26. #26 stu
    February 12, 2007

    In Tim’s Coulter post a commenter said, in April 2004, that Amazon told them that the reviews would be removed within a few days. Now, almost three years later, you are asking Tim to justify his claims by pointing out the reviews to which he was referring?

  27. #27 frankis
    February 12, 2007

    Ann Coulter? Beneath contempt frankly. It’s long but Bob Somerby’s comprehensive deconstruction of Coulter’s character is well worth the read here.

    Coulter dissembles as other scribes breathe. Her dishonesty reaches the point of disturbance.

    Of course she would be counter-reviewing her own books under assumed names.

  28. #28 Eli Rabett
    February 12, 2007

    ben take a look at http://scienceblogs.com/stoat for comments on Svensmark. Also there is something peripheral just up on Real Climate.

  29. #29 PaulS too
    February 13, 2007

    LP, Ian
    Isn’t this interesting? I immediately assumed that XXXX was James M. Purtilo. That’s what reading Tim’s various sock puppet investigations has done to me.

  30. #30 hc
    February 13, 2007

    NewScientist, this week suggests that rather than focusing on deterministic forecasts of temperature and sea level change that attention should focus on the possibility of extreme events simply because these are the events which involved big potential losses.

    If there is a fair amount of scientific uncertainty this seems a prudent response – in this case Tim Flannery’s outlier forecasts might be of interest.

    I’ve noticed a lot of the argument on Deltoid recently concerns mean forecasts when it seems to me that a statistical approach which emphasises the role of catastrophic events as well as the prospect of better than expected outcomes, makes sense.

  31. #31 frankis
    February 13, 2007

    I’m with you hc for an actuarial, insurance risk assessing approach to the less likely / more calamitous of possible climate futures. This’d be little more than the common sense approach wouldn’t it?

  32. #32 hc
    February 13, 2007

    frankis, I think it is commonsense. If you are very uncertain and risk averse you take out insurance against the worst that can happen. If those actions provide ‘no regrets’ benefits (greater fuel economy, less pollution, better protection of the natural environment) the insurance policy costs you less and you have fewer regrets should the bad state of the world not eventuate.

  33. #33 JB
    February 14, 2007

    “Is it possible we could see a “rush to consensus” become popular, or will science hold its objective ground?”

    The case of global warming can hardly be called a “rush to consenus” and it is rare that scientists rush to agree on anything. The usual case in science is just the opposite. Even Einstein’s theory of special relativity took some time to be accepted.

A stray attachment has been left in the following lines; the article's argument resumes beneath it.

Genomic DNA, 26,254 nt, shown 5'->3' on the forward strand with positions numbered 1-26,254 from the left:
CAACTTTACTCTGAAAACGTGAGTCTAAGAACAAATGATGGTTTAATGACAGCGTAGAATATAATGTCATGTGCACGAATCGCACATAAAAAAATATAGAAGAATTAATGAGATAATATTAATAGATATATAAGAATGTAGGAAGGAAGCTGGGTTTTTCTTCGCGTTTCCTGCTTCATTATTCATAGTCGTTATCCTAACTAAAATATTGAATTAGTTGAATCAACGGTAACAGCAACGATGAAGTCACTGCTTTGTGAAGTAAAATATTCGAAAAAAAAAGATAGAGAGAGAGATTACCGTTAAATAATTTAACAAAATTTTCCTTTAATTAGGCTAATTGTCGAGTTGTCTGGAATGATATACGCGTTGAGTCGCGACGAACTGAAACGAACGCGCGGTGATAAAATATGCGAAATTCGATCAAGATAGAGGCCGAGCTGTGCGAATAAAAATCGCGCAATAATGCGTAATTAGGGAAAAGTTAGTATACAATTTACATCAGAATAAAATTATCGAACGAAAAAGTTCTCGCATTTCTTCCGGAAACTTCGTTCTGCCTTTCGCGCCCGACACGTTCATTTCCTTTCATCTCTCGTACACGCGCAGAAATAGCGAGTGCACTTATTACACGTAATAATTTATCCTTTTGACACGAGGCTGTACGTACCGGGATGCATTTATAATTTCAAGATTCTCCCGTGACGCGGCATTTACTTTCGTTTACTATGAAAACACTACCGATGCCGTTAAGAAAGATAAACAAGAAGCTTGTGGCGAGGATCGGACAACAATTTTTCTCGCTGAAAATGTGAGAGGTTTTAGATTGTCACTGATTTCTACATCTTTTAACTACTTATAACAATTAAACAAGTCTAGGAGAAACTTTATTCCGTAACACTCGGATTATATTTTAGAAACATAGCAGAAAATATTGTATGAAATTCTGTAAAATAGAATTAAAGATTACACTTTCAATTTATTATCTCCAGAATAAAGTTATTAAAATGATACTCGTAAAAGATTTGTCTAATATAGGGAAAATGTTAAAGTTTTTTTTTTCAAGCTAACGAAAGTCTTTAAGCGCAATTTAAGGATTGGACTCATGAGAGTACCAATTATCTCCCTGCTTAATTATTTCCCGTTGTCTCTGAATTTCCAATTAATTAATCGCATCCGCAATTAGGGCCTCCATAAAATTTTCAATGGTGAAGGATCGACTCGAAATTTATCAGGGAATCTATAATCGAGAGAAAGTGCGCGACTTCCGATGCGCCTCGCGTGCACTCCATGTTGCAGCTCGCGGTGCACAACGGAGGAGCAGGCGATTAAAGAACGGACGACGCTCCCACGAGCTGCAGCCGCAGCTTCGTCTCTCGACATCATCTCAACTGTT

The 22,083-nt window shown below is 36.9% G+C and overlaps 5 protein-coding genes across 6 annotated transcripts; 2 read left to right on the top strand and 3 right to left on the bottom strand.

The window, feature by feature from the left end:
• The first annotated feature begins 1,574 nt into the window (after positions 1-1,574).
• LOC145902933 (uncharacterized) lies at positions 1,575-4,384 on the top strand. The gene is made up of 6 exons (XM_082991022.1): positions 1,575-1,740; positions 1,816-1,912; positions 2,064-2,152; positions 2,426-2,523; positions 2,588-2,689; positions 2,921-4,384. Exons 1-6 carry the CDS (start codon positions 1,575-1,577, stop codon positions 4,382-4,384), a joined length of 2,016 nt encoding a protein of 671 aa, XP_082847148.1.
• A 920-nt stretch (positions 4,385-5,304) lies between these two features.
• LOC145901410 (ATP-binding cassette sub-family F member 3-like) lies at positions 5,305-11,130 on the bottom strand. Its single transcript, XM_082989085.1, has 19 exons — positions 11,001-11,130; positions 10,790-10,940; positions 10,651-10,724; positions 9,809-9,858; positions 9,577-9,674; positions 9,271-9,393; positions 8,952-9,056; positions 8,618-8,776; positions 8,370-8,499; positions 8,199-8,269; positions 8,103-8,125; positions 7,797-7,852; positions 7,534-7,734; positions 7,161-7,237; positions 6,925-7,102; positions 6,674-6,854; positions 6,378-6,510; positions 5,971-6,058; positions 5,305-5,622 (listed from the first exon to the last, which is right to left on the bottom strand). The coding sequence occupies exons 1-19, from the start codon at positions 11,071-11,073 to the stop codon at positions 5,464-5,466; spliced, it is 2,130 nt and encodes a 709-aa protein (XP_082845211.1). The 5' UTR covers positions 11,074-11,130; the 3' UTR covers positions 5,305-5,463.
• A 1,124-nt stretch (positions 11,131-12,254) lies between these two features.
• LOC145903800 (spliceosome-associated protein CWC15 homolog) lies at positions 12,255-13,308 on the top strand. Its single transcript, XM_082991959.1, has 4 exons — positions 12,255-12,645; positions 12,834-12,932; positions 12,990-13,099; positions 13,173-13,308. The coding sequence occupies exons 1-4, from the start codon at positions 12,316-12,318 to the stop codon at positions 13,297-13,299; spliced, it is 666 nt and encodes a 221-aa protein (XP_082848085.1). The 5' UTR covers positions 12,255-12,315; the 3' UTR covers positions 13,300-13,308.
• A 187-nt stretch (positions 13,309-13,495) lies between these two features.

“Consensus” (as used in this context) and “scientific objectivity” are not mutually exclusive. “Consensus” is really scientists’ best guess (at the moment) about how the world works (in this case, about what is driving global warming)

    This is how science works: scientists make special kinds of educated guesses (called theories) about how the world works and then continually test and refine those guesses. Sometimes the guesses turn out to be completely wrong, but more often, they are “almost right” — eg, Newton’s Laws of motion are right at speeds much less than the speed of light and at sizes that are large compared to atoms.

    It is far more likely that certain aspects of global warming theory will need to be tweaked (eg, with regard to its impact on hurricanes) than that it will turn out to be completely wrong. That, in a nutshell, is what consensus means in this case.

  34. #34 z
    February 17, 2007

    http://doubletap.cs.umd.edu/WikipediaStudy/

    Ah yes, the “I saw something nasty in the woodshed” argument.

    I quote the illustrious Gzuckier,

    “Alternately, how about a Sock Puppet ID Success Ratio, consisting of the number of times a person correctly identified a sock puppet out of the total times he/she identified someone as a sock puppet? On that scale, TL is quite a ways ahead of all those who make vague allegations to “Lambert has sock puppet problems of his own”. Gzuckier 21:49, 22 March 2006 (UTC)”

  35. #35 z
    February 17, 2007

    “Cosmic rays cause global warming” has been popping up on Usenet a lot lately; no doubt one of the Usual Feeds has informed the True Believers. Anyway, a quick Google without even referencing Stoat got me this much:

    http://groups.google.com/group/alt.global-warming/msg/cefb9baa4a85018f?dmode=source

  36. #36 Helen
    February 25, 2007

    So I got curious about Professor Purtilo and found this gem on his homepage:

    “If it’s a hate crime when your targeted for being black, why is it not a hate crime when your targeted for being white?”

    A supposed professor who confuses your with you’re?

    Get outta here.